Yes, Sir. The Government have had under consideration the information services which should be maintained at home and overseas in peace. They are satisfied that, while these services should be on a substantially reduced scale as compared with wartime, they have an important and permanent part in the machinery of government under modern conditions. It is essential to good administration under a democratic system that the public shall be adequately informed about the many matters in which Government action directly impinges on their daily lives, and it is in particular important that a true and adequate picture of British policy, British institutions and the British way of life should be presented overseas.
In the view of the Government, the responsibility for the information policy of a Department must rest with its Minister, but there are various technical functions, notably on the production side, which it would be uneconomical to organise departmentally, and which can best be performed centrally as a common service. For this purpose we propose that departmental information services shall be supplemented by a central office performing certain common technical and production functions and making specialist services available to Departments for both, home and overseas purposes. To be effective, this office, like the Government information services generally, will need a highly qualified rather than a large staff.
There must also be effective machinery for co-ordination, especially as far as overseas publicity is concerned. Neither of these purposes, however, requires a separate Minister exclusively concerned with information matters, and the Government have, therefore, decided to bring the Ministry of Information to an end. The Ministry of Information will, however, continue until the new organisation has been set up, and opportunities of transfer to the new services will be offered to members of the Ministry's staff with the requisite qualifications. Detailed arrangements are now being worked out and will be made public in due course.
In conclusion, I think that, whatever opinions may be held about the future, the House generally would like me to take the present opportunity of placing on record appreciation of the services which the Ministry of Information has rendered since it was formed in 1939, and of the conspicuous success with which, after it emerged from its original teething troubles, it performed its important and difficult task during the war.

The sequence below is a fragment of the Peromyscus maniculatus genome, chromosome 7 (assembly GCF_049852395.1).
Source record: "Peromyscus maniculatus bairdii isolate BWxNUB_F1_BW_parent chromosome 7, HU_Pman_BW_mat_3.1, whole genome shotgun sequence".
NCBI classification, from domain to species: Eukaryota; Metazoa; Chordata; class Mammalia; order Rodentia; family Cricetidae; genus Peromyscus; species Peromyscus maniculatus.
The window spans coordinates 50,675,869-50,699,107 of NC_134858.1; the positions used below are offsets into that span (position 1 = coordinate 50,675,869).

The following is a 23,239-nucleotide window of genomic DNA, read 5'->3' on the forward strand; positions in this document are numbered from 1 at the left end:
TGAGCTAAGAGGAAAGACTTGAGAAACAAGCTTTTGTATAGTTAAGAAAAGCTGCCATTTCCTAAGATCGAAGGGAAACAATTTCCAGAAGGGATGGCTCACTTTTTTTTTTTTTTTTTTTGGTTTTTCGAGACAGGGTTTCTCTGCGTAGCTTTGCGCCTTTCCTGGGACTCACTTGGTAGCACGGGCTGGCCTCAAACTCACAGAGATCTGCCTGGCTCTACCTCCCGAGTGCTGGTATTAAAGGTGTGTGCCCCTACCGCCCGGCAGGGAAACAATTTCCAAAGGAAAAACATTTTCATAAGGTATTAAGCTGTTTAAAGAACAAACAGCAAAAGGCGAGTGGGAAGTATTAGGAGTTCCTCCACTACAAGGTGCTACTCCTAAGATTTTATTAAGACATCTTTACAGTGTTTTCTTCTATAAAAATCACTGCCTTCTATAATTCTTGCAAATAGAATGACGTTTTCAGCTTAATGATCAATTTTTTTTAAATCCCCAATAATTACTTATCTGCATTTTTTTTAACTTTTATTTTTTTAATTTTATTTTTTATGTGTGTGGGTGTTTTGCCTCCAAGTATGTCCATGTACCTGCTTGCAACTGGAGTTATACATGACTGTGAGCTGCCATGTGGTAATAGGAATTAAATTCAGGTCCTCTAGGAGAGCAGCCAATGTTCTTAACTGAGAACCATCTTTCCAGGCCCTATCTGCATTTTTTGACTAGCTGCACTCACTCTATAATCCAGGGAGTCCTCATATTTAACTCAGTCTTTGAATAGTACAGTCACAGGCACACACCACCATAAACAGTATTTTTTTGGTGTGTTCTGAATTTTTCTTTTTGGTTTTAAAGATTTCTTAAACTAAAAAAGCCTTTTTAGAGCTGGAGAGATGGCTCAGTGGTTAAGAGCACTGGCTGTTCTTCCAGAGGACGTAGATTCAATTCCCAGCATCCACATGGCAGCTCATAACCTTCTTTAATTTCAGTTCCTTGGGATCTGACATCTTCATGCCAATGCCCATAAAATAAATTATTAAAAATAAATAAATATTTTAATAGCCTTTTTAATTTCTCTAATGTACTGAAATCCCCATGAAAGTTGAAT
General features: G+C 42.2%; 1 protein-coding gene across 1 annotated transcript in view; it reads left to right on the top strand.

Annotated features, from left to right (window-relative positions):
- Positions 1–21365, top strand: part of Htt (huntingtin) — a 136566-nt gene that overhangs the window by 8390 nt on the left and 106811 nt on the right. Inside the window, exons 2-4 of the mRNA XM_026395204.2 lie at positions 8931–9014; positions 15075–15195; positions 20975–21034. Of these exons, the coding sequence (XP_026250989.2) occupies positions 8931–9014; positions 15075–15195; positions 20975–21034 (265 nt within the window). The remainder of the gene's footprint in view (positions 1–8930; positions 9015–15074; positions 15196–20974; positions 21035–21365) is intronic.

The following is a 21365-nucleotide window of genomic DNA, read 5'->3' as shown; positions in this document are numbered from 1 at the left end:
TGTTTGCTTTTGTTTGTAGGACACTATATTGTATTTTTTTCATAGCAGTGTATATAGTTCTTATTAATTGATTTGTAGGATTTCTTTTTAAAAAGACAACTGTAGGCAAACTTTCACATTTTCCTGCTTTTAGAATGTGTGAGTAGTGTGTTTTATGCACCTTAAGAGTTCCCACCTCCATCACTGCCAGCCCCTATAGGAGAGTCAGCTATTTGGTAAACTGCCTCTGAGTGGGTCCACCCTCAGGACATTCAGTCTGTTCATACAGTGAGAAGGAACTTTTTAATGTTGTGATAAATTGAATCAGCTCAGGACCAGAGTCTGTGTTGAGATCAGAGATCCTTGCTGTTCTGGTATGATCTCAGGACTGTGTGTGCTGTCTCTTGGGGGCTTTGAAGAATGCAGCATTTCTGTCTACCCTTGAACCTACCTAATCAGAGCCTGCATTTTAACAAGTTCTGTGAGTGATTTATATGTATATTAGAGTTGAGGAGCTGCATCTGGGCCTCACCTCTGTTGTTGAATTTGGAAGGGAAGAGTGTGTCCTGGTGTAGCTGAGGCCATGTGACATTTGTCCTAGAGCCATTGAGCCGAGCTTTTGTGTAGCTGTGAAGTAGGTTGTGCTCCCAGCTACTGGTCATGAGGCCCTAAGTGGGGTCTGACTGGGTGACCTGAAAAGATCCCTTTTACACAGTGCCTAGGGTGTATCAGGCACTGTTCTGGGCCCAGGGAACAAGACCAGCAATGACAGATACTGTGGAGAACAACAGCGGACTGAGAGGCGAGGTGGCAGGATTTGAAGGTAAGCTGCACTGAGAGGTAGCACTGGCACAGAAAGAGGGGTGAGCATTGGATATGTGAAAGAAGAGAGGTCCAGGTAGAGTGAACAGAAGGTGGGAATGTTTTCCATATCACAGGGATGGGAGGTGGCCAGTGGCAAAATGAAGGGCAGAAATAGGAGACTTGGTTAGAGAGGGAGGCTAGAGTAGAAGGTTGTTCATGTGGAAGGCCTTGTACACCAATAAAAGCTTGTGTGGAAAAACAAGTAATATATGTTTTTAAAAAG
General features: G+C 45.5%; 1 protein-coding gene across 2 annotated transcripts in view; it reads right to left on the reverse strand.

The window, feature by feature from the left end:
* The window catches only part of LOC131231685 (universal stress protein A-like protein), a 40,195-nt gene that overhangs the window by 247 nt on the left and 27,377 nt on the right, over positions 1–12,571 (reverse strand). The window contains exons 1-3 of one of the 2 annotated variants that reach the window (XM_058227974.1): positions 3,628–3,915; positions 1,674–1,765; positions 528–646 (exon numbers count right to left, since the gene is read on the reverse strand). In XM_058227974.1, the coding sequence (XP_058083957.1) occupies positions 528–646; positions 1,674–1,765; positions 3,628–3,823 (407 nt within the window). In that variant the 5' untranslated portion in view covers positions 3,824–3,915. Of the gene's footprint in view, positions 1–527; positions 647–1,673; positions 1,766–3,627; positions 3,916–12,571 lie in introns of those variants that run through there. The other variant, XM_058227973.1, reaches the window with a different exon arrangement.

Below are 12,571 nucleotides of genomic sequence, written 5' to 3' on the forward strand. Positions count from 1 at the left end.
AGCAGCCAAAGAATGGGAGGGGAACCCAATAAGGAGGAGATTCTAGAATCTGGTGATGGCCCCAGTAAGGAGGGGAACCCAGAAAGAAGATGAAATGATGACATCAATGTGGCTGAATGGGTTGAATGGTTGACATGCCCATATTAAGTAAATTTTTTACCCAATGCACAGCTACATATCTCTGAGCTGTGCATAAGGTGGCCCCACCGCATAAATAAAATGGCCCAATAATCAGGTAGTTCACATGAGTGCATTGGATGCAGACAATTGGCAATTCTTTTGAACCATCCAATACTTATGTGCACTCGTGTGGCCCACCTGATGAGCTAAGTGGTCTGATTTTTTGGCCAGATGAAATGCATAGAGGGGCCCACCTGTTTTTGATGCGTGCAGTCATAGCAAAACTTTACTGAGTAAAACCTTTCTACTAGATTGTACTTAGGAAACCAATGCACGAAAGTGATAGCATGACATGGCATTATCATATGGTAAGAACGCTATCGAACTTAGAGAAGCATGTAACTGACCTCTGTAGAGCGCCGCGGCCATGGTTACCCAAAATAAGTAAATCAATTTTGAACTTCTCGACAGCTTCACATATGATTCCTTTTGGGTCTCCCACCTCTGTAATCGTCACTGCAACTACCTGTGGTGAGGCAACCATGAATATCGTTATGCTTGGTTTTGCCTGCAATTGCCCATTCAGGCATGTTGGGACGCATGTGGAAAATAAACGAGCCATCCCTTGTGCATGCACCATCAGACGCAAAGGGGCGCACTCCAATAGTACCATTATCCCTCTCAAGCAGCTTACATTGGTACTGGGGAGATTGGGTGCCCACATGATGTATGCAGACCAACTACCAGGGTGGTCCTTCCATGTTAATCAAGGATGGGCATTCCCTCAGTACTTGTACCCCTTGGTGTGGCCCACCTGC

Could the Prime Minister now state to which Ministers hon. Members will address their Questions on general matters of information policy, when the new central organisation is established? Could he state also whether he is satisfied that the new central organisation can achieve the purposes which he set out so admirably in the first part of his answer?
Will the Prime Minister allow my hon. Friends and myself to associate, ourselves with the tribute that he has paid to the Ministry of Information? Could I ask for further information on the matter referred to by the hon. Member? What we want to know is which Minister will be responsible for the new central organisation which is being set up. Surely some Minister will be responsible?
I may be more precise about this matter later on, but the general idea is that there should not be a Ministry of Information but an information unit, which would be drawn upon by various Ministers for the information they want. As to whether there would be a Minister precisely in charge of that administration and on what Vote it would come, I would rather make a statement later.
That point is under consideration. My hon. Friend will remember that in peace time certain technical questions with regard to the B.B.C. were answered by the Postmaster-General. The B.B.C. Charter will come up for review, I think, next year and the question whether there should be any further Ministerial responsibility will be considered. The general rule has been that programmes should not be the subject of Question and answer in this House..
In view of the fact that the new organisation is to be concerned with internal publicity, what exactly will be the relations between it and the B.B.C? Can the right hon. Gentleman give us an assurance that the independence of the B.B.C. will be in no wise altered?.
Broadly speaking, those services will come under the Foreign Office, but the matter is under consideration. The general idea is that overseas information, which I think needs to be correlated not only with regard to foreign countries but also with regard to the Dominions and the Colonies, should be under the general supervision of the Foreign Office.